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P0300 misfires, primarily on driver's side bank

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P0300 misfires, primarily on driver's side bank

 
Old 02-11-2019, 02:25 AM
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slobbergoat
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Default P0300 misfires, primarily on driver's side bank

Just recently I had two brief CELs about a month apart (over christmas so naturally couldn't get anyone to take a look at them) and another CEL yesterday of the flashing p0300 variety - bought an ODB2 reader to try to figure out what was going on. As soon as the flashing CEL showed up I pulled the car over and let it sit - the CEL cleared by itself after about 5 or 6 seconds and then I limped it home.

I checked the mode6 data for the CEL after pulling over and apparently cylinders 5 and 7 were both misfiring.

Today I tried changing 5/7s spark plugs, coil packs and spark leads over to cylinders 1/3 and then tried to drive the car again from a cold start. As an aside, this is what my plugs look like:



I'm not certain how to gauge the wear on these particular plugs so if somebody can chime in as to wether these need replacement or not that'd be good.

Anyway, Tried to drive the car from a cold start - seems like it didn't change much. I can't really 'feel' the misfires but I presume they are there - the car isn't cammed or anything so I don't see them being false positives.

Also learned to burp the spark leads and what a 'real' misfire on this car sounds like pretty quickly when the Cylinder 3 spark lead came off on the way back from testing. Not a positive experience and not fun trying to thread a spark lead back on between heat shields and naturally I'm already pretty nervous about the car throwing a CEL in the first place.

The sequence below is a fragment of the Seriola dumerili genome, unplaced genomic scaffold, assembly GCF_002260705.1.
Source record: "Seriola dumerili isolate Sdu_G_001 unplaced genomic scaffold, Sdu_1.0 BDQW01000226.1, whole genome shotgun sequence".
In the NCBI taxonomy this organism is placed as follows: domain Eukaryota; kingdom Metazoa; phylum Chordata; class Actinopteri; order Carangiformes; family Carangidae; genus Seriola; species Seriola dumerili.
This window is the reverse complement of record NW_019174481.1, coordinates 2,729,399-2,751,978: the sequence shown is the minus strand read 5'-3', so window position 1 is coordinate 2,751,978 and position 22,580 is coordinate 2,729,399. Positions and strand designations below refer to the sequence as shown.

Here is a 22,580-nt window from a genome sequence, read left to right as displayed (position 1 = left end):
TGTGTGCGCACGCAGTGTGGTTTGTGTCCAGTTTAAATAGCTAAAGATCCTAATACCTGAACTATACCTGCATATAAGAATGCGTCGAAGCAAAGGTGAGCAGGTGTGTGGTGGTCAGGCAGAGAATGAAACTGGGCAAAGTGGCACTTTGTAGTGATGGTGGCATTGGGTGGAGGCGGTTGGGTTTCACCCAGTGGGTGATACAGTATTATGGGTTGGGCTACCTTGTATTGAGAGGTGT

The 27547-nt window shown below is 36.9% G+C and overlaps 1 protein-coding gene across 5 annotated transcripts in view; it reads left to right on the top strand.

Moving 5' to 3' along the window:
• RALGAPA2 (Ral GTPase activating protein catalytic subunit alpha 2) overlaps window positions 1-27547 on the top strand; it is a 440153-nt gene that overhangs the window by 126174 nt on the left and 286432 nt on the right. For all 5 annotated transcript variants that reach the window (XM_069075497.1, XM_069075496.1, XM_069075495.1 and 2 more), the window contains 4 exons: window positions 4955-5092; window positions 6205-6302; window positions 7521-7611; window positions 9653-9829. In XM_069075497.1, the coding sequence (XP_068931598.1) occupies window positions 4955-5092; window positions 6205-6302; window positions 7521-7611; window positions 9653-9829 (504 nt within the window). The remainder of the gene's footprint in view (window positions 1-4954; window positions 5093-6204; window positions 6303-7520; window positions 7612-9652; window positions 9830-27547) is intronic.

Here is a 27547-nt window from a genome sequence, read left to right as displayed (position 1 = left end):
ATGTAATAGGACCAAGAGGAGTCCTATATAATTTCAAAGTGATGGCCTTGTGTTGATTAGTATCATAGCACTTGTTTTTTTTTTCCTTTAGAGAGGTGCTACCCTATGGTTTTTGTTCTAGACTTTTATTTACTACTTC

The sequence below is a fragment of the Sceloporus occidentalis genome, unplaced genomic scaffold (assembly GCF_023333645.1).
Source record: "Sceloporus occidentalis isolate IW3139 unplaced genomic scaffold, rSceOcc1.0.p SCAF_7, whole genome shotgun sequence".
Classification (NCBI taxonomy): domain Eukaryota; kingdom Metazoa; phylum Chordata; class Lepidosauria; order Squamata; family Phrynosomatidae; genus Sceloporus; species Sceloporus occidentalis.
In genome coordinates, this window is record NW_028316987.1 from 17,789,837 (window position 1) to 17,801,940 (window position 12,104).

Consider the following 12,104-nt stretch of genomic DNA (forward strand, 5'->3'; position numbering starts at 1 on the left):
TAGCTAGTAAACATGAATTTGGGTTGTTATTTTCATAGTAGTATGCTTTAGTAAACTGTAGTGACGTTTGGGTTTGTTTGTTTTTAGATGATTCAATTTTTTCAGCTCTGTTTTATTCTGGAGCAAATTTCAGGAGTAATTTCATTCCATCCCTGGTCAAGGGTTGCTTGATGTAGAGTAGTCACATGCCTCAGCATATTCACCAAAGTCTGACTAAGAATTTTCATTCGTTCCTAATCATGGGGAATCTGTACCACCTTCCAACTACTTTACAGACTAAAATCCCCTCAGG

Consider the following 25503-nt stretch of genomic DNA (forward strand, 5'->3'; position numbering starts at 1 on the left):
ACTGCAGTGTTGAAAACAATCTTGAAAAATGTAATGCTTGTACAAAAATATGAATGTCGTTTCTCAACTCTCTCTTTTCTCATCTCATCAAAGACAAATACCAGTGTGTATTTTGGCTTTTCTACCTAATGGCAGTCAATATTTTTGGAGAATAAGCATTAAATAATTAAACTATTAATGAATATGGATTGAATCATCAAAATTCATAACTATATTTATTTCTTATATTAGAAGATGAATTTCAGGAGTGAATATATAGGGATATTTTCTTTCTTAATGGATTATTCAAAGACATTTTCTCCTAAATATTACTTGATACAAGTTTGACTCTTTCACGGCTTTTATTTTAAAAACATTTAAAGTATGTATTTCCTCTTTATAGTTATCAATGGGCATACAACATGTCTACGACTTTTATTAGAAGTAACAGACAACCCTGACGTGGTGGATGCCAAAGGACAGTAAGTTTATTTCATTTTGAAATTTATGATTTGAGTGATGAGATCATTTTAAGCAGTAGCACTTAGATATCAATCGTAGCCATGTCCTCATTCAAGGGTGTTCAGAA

I also now get a P0300 code set when the car is set to ignition (engine not running); the CEL light itself isn't being lit. Would this be due to the Cylinder 3 misfires being stored in DTC memory?

Since it's beyond me to fix this I'm going to get the car trailered to the local independent garage I use to get the O2 sensors and cats checked out next - this seems like the only thing I can think of that would cause one bank to have considerable misfires over the other. Anyone else have any ideas about this?

Last edited by slobbergoat; 02-11-2019 at 02:33 AM.
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Old 02-11-2019, 02:35 AM
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I have also attached a pair of the mode6 logs for the car - one for the drive home after the CEL cleared (did not have the ODB reader running at the time so I couldn't get the actual freeze data) and one for today when I took the car out to drive to see what misfires it was getting at that point.
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Old 02-11-2019, 02:49 AM
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Also ohmed the spark leads - multimeter set to 20k ohm. As they were all reading within a close range I'm presuming that these are all functional and not all broken.




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Old 02-11-2019, 12:42 PM
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MCK_Z06
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What about the fuel you are running?
Have you tried to throw gas from another source (or a can of Torco) in and see if it stops?
You might also try a fuel system cleaner treatment and see if anything improves.

There are people way smarter than me who might think of something else but it looks like you have eliminated the above as the source.
Those plugs don't look all that bad to me but you might just change them all just to be sure since its not that expensive.
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Old 02-11-2019, 03:13 PM
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I haven't thrown any octane booster in just yet - the previous temporary CELs were on other tanks of gas but I usually refill before getting too far below half way - which would mean the left side still has old gas in it.
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Old 02-11-2019, 03:33 PM
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GTX JOHN
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Just an idea.......I had similar problem on a different vehicle and
It turned out to be a intake manifold leak on the particular
cylinders having the misfire.

Never hurts to replace plugs if they are out IMO

Good Luck

Last edited by GTX JOHN; 02-11-2019 at 03:34 PM.
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Old 02-11-2019, 04:23 PM